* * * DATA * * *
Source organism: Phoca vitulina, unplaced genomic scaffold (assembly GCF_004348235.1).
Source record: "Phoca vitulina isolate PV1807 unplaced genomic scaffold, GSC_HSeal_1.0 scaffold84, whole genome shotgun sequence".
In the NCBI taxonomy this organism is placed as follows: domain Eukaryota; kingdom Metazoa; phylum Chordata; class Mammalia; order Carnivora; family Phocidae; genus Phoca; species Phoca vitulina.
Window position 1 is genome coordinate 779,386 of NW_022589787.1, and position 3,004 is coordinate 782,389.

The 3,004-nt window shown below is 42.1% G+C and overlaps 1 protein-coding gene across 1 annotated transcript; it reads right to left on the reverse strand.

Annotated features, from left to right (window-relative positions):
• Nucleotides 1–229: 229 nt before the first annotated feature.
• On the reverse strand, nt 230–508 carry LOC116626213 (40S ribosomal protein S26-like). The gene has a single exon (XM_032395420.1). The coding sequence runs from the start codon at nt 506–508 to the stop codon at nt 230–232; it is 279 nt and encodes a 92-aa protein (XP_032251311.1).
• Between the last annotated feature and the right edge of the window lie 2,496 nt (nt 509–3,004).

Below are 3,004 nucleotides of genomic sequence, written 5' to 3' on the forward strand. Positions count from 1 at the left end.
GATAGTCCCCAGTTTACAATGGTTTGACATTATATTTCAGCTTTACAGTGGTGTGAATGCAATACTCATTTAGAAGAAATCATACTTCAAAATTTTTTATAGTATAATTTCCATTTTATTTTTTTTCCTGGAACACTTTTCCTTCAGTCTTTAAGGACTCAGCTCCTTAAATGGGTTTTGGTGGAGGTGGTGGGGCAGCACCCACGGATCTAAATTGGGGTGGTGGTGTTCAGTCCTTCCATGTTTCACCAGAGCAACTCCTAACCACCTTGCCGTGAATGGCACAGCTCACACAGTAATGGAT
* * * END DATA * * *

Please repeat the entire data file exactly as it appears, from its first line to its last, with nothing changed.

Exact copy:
Source organism: Phoca vitulina, unplaced genomic scaffold (assembly GCF_004348235.1).
Source record: "Phoca vitulina isolate PV1807 unplaced genomic scaffold, GSC_HSeal_1.0 scaffold84, whole genome shotgun sequence".
In the NCBI taxonomy this organism is placed as follows: domain Eukaryota; kingdom Metazoa; phylum Chordata; class Mammalia; order Carnivora; family Phocidae; genus Phoca; species Phoca vitulina.
Window position 1 is genome coordinate 779,386 of NW_022589787.1, and position 3,004 is coordinate 782,389.

The 3,004-nt window shown below is 42.1% G+C and overlaps 1 protein-coding gene across 1 annotated transcript; it reads right to left on the reverse strand.

Annotated features, from left to right (window-relative positions):
• Nucleotides 1–229: 229 nt before the first annotated feature.
• On the reverse strand, nt 230–508 carry LOC116626213 (40S ribosomal protein S26-like). The gene has a single exon (XM_032395420.1). The coding sequence runs from the start codon at nt 506–508 to the stop codon at nt 230–232; it is 279 nt and encodes a 92-aa protein (XP_032251311.1).
• Between the last annotated feature and the right edge of the window lie 2,496 nt (nt 509–3,004).

Below are 3,004 nucleotides of genomic sequence, written 5' to 3' on the forward strand. Positions count from 1 at the left end.
GATAGTCCCCAGTTTACAATGGTTTGACATTATATTTCAGCTTTACAGTGGTGTGAATGCAATACTCATTTAGAAGAAATCATACTTCAAAATTTTTTATAGTATAATTTCCATTTTATTTTTTTTCCTGGAACACTTTTCCTTCAGTCTTTAAGGACTCAGCTCCTTAAATGGGTTTTGGTGGAGGTGGTGGGGCAGCACCCACGGATCTAAATTGGGGTGGTGGTGTTCAGTCCTTCCATGTTTCACCAGAGCAACTCCTAACCACCTTGCCGTGAATGGCACAGCTCACACAGTAATGGAT